From Particular Voices:
This is a portion of the brief introduction to the appendix on baptism attached to the 1677 publication of the 2nd London Baptist Confession of Faith:
…if any of the Servants of our Lord Jesus shall, in the Spirit of meekness, attempt to convince us of any mistake either in judgement or practice, we shall diligently ponder his arguments; and accompt him our chiefest friend that shall be an instrument to convert us from any error that is in our ways, for we cannot wittingly do any thing against the truth, but all things for the truth.
Read the entire transcript.
What reason did Reformed Baptists give for their practice of baptism by immersion upon a profession of faith? Did they claim a line of succession from John the Baptist? Did they concede it was a new doctrine and practice? Or did they, like Calvin with the Gospel, assert it as a recovery? The following is taken from The Preface to the Orthodox Catechism.
I have not undertaken to present you with new Notions or Principles, hoping an Athenian Spirit is in none of you, but do believe that an old Gospel (to you that have tasted the sweetness of it) will be more acceptable than a new, though published by an Angel from Heaven.
In what I have written you will see I concenter with the most Orthodox Divines in the Fundamental Principles and Articles of the Christian Faith, and also have industriously expressed them in the same words, which have on the like occasion bin spoken, only differing in some things about Church-constitution, wherein I have taken a little pains to show you the true form of God’s House, with the coming in thereof, and the going out thereof: but I hope my Zeal in this will not be misinterpreted by any that truly fear God. That God whom we serve is very jealous of his Worship; and forasmuch as by his Providence the Law of his House hath bin preserved and continued to us, we look upon it as our Duty in our generation to be searching out the mind of God in his holy Oracle, as Ezra and Nehemiah did the Feast of Tabernacles, and to reform what is amiss, As Hezekiah, who took a great deal of pains to cleanse the House of God, and set all things in order, that were out of order, particularly caused the People to keep the Passover according to the Institution: for it had not, saith the Text, bin of a long time kept in such sort as it was written; and albeit the pure Institutions of Christ were not for some hundred of years practised according to the due order, or very little through the Innovations of Antichrist; and as Circumcision for about forty years was unpracticed in the Wilderness, yet as Joshua puts this duty in practice as soon as God signified his mind in that particular, so we having our judgments informed about the true way of Worship, do not dare to stifle the Light God hath given us.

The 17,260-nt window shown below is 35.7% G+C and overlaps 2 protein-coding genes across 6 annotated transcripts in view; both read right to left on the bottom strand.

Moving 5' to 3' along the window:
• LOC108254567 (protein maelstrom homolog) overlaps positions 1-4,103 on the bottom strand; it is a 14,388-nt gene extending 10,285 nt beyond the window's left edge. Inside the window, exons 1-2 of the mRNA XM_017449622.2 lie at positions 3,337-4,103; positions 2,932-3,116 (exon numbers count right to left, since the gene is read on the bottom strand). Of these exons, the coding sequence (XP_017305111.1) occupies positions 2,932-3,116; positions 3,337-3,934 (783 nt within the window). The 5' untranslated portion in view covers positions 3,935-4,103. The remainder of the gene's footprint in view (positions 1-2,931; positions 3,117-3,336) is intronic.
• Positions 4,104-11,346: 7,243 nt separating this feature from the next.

Some snippets from our Baptist forefathers on Typology and Hermeneutics in general, from Sam Renihan’s Particular Voices blog:
- Typology in Particular Baptist Hermeneutics (Benjamin Keach)
We are warranted in our search for more types than scripture explicitly states, but there must be caution.
- Nehemiah Coxe on the primacy of the NT in interpreting the OT
- Typology and Federal Headship (Isaac Backus)
Typically, all Abraham’s posterity were in covenant, both believers and unbelievers: and ante-typically all his spiritual seed are in the covenant of grace, both Jews and Gentiles. Rom. iv. 11, 12. And so that text is limited in Act. ii. 39. Which is so much insisted upon. The promise is unto you and to your children, and to all that are afar off, EVEN as MANY as the Lord our God shall call. There is the limits; as many of us, and of our children as are effectually called, are heirs of the promise, and no others. Heb. vi. 17, 18, and ix. 15. And to cut this matter short, we in general don’t pretend to be Abraham’s natural seed; then shew me if you can, how the natural seed of believing Gentiles as such, ever become Abraham’s spiritual children: that which is born of the flesh is flesh: and how came those who are only your fleshly posterity, any way to be Abraham’s seed?
- Continuity and discontinuity in typology (Samuel Fisher)
- Christocentricity in Particular Baptist Hermeneutics (Benjamin Keach):